In January of 2016, I declared that it would be the year of “conversational commerce” — a new paradigm in which automated assistants and bots in voice and messaging channels would radically alter how people use computers! Data from that year that showed a migration to one-to-one messaging from one-to-many, passively consumed social feeds has just been reinforced in the 2018 Digital News Report from the Reuters Institute for the Study of Journalism. With this shift, a new front has opened in the battle to dominate distribution through conventional app stores thanks to conversational interfaces like voice assistants and bots.
To seize on this moment, most of the biggest tech companies opened up APIs to help businesses and brands connect with their customers over messaging and voice contexts, and a flurry of experimentation ensued — much of which quietly persists today. …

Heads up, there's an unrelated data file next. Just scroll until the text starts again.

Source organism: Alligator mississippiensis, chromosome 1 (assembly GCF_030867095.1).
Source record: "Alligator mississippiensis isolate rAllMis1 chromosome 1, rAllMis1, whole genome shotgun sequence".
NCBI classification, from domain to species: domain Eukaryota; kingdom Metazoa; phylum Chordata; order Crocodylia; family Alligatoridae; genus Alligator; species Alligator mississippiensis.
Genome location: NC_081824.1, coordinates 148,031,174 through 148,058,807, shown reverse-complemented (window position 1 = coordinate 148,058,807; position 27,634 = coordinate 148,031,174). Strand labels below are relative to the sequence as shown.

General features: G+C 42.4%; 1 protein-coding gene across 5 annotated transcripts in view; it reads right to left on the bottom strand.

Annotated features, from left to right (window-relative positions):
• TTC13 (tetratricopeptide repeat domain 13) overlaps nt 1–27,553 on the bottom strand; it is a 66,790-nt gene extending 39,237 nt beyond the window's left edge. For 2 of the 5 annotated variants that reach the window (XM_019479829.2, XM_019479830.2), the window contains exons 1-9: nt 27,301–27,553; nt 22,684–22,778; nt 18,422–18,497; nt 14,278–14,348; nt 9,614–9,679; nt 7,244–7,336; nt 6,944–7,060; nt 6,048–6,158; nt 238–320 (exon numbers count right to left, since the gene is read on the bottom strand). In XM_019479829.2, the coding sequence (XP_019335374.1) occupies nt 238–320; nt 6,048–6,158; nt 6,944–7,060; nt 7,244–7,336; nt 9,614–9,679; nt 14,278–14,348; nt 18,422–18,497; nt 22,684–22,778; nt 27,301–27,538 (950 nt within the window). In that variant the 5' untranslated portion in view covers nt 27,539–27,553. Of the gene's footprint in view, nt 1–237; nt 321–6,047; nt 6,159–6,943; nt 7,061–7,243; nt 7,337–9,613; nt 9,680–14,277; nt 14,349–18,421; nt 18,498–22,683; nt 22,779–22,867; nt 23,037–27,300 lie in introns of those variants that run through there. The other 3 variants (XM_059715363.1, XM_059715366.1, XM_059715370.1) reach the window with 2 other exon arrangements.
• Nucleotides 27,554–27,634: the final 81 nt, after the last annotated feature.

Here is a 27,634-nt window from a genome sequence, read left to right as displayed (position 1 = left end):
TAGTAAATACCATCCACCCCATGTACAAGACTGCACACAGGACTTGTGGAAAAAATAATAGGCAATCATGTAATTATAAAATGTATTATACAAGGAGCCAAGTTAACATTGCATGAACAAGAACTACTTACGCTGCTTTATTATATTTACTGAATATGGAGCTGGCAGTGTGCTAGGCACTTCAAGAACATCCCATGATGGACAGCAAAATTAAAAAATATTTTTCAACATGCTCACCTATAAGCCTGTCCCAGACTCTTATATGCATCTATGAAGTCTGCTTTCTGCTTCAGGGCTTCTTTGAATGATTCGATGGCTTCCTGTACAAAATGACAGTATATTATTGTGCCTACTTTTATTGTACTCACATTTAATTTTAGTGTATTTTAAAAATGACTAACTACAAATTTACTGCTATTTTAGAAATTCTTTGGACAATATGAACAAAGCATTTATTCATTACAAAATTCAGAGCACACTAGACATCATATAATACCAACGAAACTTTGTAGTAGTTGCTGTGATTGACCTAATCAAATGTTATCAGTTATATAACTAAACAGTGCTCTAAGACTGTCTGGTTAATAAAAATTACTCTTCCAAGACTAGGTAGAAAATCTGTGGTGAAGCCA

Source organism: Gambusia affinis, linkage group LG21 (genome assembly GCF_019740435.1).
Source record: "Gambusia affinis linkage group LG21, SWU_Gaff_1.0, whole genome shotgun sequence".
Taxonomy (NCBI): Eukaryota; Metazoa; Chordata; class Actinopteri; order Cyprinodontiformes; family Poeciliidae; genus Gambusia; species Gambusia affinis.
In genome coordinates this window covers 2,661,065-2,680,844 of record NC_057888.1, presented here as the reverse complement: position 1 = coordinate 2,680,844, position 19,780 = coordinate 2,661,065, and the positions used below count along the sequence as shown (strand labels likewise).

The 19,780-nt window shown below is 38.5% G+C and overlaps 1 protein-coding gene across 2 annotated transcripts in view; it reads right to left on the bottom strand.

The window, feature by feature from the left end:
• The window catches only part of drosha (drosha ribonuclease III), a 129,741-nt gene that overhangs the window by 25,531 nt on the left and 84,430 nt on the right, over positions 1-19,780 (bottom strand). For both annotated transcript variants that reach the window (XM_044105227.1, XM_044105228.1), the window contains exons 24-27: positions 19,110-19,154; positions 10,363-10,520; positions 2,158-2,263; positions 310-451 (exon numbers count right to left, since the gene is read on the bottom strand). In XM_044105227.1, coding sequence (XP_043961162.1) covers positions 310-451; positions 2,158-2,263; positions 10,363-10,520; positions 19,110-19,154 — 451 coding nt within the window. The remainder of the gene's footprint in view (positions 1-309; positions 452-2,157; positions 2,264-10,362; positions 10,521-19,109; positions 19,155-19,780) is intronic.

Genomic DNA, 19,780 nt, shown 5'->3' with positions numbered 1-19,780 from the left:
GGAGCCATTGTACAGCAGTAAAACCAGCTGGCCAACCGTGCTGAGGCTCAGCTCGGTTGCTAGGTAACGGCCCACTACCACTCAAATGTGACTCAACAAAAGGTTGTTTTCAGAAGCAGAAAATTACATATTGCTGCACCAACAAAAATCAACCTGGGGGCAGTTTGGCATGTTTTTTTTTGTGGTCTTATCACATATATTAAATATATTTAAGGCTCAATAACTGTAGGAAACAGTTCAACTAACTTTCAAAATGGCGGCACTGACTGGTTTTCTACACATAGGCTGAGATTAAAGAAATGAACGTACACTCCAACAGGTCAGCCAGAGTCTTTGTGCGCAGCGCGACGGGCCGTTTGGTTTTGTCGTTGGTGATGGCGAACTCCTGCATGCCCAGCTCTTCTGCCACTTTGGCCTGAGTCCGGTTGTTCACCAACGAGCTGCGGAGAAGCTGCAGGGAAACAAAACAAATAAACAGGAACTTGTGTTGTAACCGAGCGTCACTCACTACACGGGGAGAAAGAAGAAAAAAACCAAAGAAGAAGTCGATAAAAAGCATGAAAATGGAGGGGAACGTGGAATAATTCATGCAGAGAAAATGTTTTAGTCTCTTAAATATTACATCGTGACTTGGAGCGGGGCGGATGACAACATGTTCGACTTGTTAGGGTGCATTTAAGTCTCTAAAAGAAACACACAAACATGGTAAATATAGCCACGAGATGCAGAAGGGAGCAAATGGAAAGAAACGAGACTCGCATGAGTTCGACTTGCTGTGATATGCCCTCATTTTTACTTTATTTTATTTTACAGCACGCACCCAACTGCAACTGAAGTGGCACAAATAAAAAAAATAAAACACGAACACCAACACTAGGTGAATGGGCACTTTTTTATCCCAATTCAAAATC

Overheard in a coffee shop:
“Hey, so did you know that there’s now an App Store for your computer?”
“Yeah, you know, like the one on your iPhone.”
“Oh yeah, uh, sure.”
“Yeah, it’s cool so now you can install games on your laptop just like on your phone!”
There you have it, ladies and gentlemen. The Mac App Store is all about gaming. Let the solitaire begin!
Originally published at chrismessina.me on January 10, 2011.
Let me state the problem plainly: in order to provide better service, it helps to know more about your customer, so that you can more effectively anticipate and meet her needs.
But, pray tell, how do you learn about or solicit such information over the course of your first interaction? Moreover, how do you go about learning as much as you can, as quickly as you can, without making the request itself burdensome and off-putting?
Well, as obvious as it seems, the answer is to let her tell you.
The less obvious thing is how.
And that’s where user-centric (or citizen-centric) technologies offer the most promise. …